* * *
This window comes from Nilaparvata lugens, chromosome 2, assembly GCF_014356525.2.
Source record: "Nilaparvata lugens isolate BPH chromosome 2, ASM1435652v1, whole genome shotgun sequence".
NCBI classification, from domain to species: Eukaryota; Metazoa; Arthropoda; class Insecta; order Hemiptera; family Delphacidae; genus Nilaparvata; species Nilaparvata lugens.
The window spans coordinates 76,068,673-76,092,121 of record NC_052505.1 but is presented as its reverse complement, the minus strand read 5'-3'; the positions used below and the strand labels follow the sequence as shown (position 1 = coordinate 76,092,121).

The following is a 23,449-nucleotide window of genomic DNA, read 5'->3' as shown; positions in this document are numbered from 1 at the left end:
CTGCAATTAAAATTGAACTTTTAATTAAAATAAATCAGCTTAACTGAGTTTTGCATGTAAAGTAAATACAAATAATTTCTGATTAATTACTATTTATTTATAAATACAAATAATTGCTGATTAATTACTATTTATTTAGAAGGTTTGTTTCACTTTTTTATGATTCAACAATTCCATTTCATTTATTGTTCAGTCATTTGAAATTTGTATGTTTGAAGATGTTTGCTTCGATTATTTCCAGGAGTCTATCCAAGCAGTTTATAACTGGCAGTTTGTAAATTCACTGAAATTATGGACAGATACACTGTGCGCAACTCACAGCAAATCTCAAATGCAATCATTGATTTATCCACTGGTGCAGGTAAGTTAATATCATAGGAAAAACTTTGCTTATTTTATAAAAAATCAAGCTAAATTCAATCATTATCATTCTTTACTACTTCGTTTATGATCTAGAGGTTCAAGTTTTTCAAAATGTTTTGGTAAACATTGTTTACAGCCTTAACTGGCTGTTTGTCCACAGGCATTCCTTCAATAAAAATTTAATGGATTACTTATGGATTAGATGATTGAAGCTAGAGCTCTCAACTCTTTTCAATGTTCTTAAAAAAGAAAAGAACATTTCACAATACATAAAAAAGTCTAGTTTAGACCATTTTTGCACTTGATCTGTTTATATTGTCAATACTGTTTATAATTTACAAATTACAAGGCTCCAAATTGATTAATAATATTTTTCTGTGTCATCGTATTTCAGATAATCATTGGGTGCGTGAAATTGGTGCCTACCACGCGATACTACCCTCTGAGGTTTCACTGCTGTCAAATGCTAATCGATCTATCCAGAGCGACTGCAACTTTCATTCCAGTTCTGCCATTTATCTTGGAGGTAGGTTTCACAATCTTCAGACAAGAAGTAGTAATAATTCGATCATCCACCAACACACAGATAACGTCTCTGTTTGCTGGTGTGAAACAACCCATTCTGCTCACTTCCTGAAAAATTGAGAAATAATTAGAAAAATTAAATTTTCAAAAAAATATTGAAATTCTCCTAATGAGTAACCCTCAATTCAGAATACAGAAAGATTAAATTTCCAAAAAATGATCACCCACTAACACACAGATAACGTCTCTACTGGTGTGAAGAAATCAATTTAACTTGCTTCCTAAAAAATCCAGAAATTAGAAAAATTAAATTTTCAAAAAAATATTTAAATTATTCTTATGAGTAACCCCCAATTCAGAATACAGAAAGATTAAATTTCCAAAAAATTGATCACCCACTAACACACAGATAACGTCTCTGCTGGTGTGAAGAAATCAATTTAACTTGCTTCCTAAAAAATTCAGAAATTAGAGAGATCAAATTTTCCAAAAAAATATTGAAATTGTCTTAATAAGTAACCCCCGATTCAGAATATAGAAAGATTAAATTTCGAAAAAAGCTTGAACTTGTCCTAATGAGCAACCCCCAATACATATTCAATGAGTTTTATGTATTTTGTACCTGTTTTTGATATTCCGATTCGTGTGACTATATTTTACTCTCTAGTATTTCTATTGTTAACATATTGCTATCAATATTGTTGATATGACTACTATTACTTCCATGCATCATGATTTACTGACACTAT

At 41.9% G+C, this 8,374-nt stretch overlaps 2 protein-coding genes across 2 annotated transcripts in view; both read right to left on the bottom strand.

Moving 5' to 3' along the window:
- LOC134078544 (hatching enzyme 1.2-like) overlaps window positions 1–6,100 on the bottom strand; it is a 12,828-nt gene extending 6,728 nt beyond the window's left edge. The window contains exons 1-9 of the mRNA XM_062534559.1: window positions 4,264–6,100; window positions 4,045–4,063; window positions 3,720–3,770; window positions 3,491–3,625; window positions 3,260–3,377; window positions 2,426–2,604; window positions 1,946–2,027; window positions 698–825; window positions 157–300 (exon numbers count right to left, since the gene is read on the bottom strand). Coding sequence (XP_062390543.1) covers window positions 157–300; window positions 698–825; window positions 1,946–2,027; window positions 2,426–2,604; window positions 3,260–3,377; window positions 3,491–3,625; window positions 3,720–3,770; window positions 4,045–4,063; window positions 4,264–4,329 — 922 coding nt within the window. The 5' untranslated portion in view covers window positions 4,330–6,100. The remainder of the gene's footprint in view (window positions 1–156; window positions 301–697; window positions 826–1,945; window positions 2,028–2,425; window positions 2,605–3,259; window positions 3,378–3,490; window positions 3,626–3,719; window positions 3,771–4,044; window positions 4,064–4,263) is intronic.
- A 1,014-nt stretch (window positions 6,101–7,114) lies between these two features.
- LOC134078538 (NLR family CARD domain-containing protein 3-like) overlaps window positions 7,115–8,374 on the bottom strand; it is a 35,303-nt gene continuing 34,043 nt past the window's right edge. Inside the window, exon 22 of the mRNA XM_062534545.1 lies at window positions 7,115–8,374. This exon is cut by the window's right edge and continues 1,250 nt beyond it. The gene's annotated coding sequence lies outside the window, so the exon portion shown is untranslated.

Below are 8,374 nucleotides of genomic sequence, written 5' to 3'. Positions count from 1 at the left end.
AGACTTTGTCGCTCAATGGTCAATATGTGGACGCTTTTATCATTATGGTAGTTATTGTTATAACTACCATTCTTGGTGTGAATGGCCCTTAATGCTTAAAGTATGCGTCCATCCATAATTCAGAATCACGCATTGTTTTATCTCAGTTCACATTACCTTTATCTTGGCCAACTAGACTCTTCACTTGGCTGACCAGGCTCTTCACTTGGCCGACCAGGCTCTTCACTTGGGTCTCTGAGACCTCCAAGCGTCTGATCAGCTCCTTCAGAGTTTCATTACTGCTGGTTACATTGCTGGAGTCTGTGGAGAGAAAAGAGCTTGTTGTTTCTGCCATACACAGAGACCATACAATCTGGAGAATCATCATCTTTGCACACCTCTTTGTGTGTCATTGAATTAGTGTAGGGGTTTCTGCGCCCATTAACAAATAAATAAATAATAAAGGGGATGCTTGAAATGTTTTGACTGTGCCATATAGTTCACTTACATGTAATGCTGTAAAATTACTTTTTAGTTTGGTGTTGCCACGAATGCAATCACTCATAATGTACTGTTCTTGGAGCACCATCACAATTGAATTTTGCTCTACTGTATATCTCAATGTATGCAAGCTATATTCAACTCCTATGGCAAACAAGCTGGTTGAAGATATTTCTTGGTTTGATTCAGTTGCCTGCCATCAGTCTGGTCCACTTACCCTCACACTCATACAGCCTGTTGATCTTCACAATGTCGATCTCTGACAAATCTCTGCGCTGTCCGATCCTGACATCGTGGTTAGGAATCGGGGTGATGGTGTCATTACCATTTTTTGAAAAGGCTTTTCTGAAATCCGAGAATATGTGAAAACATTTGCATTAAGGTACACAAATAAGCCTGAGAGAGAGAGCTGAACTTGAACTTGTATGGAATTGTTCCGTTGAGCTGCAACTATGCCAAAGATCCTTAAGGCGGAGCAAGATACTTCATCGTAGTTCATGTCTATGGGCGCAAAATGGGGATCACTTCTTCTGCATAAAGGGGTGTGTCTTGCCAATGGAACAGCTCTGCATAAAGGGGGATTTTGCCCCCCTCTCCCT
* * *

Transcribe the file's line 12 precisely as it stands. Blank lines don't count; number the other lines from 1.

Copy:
Below are 8,374 nucleotides of genomic sequence, written 5' to 3'. Positions count from 1 at the left end.